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The Downfall of the Gods - Ragnarok

3.89  ·  Rating Details  ·  140 Ratings  ·  14 Reviews
Paperback, 129 pages
Published December 1st 1989 by Books on Demand (first published January 1st 1982)
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Oct 18, 2009 Meghan rated it really liked it
Sorensen's "The Downfall of the Gods" is a wonderful first-excursion into Norse mythology for those unfamiliar with the stories. Based on the lyrical poetic Edda, the myths contained are presented in plain, no-frills prose, therefore making it readily accessible to the curious and the unviking.

Where Sorensen becomes interesting (to his readers more familiar with the mythology) is his presentation of Loki, a being Sorensen claims, "...Has no parallels elsewhere - though it is worth nothing that
Jan 06, 2010 Linda rated it really liked it
I picked this book up when browsing through the low-price bin at my local bookstore and ever since opening it on my way home I haven't understood how it got there.

I have always loved reading legends from Scandinavian mythology and this was a treat for me. Written in relatively simple language it is a book to slowly enjoy and of little enough volume to take up and re-read when new books are delayed in the post. It's shortness was also the only drawback I saw in the book, as I would have loved it
Riina Ojanen
Byattin ja Sorensenin Ragnarökit olivat houkuttelevasti vierekkäin kirjaston palautushyllyssä, joten tartuin molempiin. Tarkoituksenani oli lukea kirjat vertailevasti, sillä pidin B:n Ragnarökistä aiemmin keväällä paljon, mutta äiti nappasi sen itselleen luettavaksi. Siispä luin vain Sorensenin Ragnarökin.

Ensimmäinen ongelma tuli vastaan nimistössä. Aasamaa, Ulkomaa ja Keskimaa töksähtivät korviini, ja toivat hieman lastenkirjamaisen fiiliksen. Kirjaan valitut tarinat ovat tuttuja ja lyhyitä. So
Feb 22, 2015 Sarah rated it really liked it
I think what you have to keep in mind with this book is, that these are folk stories. Stories that have been told through history. Therefor, it's not bound to be profound literature, simply how the stories were told. And Sørensen's stories sound a lot like the ones that I have always been told. This is how I know the stories about Aserne, Midgård, Valhalla og Jætterne etc. Ragnarok. I read this in danish FYI. It was nice to read the stories again, which I probably haven't done since 3rd grade. I ...more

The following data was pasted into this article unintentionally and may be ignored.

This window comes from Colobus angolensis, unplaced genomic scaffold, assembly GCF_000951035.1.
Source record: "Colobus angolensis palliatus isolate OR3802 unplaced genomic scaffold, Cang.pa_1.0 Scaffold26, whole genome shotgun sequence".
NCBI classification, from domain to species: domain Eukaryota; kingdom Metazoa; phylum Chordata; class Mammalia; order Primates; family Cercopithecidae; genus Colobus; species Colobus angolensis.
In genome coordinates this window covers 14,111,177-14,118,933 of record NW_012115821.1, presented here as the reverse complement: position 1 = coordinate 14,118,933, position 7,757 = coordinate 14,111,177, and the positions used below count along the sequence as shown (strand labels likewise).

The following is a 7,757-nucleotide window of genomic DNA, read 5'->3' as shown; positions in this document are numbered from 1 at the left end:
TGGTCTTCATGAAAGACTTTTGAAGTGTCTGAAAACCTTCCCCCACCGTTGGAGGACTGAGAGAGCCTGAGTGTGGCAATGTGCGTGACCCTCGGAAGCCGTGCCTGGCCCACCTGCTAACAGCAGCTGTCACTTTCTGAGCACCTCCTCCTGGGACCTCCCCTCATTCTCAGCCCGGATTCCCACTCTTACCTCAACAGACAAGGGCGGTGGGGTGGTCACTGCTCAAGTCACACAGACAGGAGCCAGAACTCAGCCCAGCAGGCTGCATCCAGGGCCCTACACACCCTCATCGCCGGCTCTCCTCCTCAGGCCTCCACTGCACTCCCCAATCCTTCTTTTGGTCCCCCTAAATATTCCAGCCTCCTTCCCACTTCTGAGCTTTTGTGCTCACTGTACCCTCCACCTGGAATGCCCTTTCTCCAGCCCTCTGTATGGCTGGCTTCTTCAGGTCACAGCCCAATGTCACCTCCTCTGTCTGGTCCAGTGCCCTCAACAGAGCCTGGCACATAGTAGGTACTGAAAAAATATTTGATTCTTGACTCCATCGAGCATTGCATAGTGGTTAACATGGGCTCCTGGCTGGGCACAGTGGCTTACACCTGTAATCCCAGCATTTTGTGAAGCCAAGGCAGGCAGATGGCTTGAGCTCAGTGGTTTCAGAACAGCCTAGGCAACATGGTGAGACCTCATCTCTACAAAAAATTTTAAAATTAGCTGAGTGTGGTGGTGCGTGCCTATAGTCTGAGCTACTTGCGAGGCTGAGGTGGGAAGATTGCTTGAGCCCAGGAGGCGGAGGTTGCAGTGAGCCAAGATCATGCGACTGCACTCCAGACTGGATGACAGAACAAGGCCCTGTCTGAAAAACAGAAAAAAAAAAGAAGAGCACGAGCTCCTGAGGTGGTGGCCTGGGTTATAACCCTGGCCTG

Ivo Stunga
Apr 11, 2013 Ivo Stunga rated it liked it
Tad nu ir tā, ka grāmata sevī apvieno skandināvu mitoloģijas īso ceļvedi, bagātinātu ar fikciju, kaujas un dižošanās ainām, kā arī ar nelielu devu humora, kā, piemēram, Tors, kurš nemitīgi grib visiem šķaidīt galvaskausus - vismaz reizes daždesmit - un tikai galvaskausus, neko citu.

Tajā tāpat varot sazīmēt mūsdienu situācijas atspulgu - dažādo nāciju un valstu līdzāspastāvēšanu un cīņu par varu. Jā, to var tur saskatīt. Bet man vairāk labpatikās vērot dievu un milžu cīņas, to savstarpējās attie
Jul 13, 2012 Charlotte rated it it was amazing
Shelves: favorites
Growing up in Scandinavia I have had my fill of Norse Mythology, also I have always had a certain interest in different mythologies. I have read the newer versions of original poems, non-canonical versions, the comics, the film, plays, viking museums.

Sørensen's "Ragnarok" is short, easily read and gives a good overview of Norse mythology. It is a retelling* of the legends and it gives a new perspective on the old stories, the gods and their actions. If you have read some of Villy Sørensen's oth
Nov 26, 2014 Iben rated it liked it
The downfall of the gods was quite boring, not that I really was expecting that much.
It is writen in a boring language, in a way that holds no excitement what so ever. The only reason a rate it so highly is that there is a limit to how boring you can make mytologi, but in my oppinion Villy Sorensen found that limit.
Nov 04, 2011 Reni rated it really liked it  ·  review of another edition
The book, written in traditional fairy tale style, points at some big theological (or rather philosophical?) questions via re-tellings of popular Old Norse myths. And on top of that, if you know the myths, parts of it are simply funny as He(l)l.
Nov 28, 2008 Joro rated it it was amazing
Recommends it for: Anyone interested in literature and it's roots.
Great read for people who like national epics.Totally recommended for people who particularly like Norse mythology. Successful modern interpretation of the old Icelandic legends.
Aug 06, 2008 Bob rated it really liked it  ·  review of another edition
Shelves: fiction
An imaginative retelling of the downfall of the Norse gods. Villy Sorensen has such a completely fresh take on these stories that they feel amazingly contemporary.
Jul 09, 2012 Maddie rated it liked it
Shelves: owned
A short, easy and very accessible read. The book serves as a good introduction to the Norse mythology.
Really more like 3.5 stars.
May 30, 2011 Līva_ rated it really liked it
It ended too fast.
Casper marked it as to-read
Aug 03, 2016
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Villy Sørensen (13 January 1929 – 16 December 2001) was a Danish short-story writer, philosopher and literary critic of the Modernist tradition. His fiction was heavily influenced by his philosophical ideas, and he has been compared to Franz Kafka in this regard. He is the most influential and important Danish philosopher since Søren Kierkegaard.

Born in Copenhagen, Sørensen graduated from the Vest
More about Villy Sørensen...

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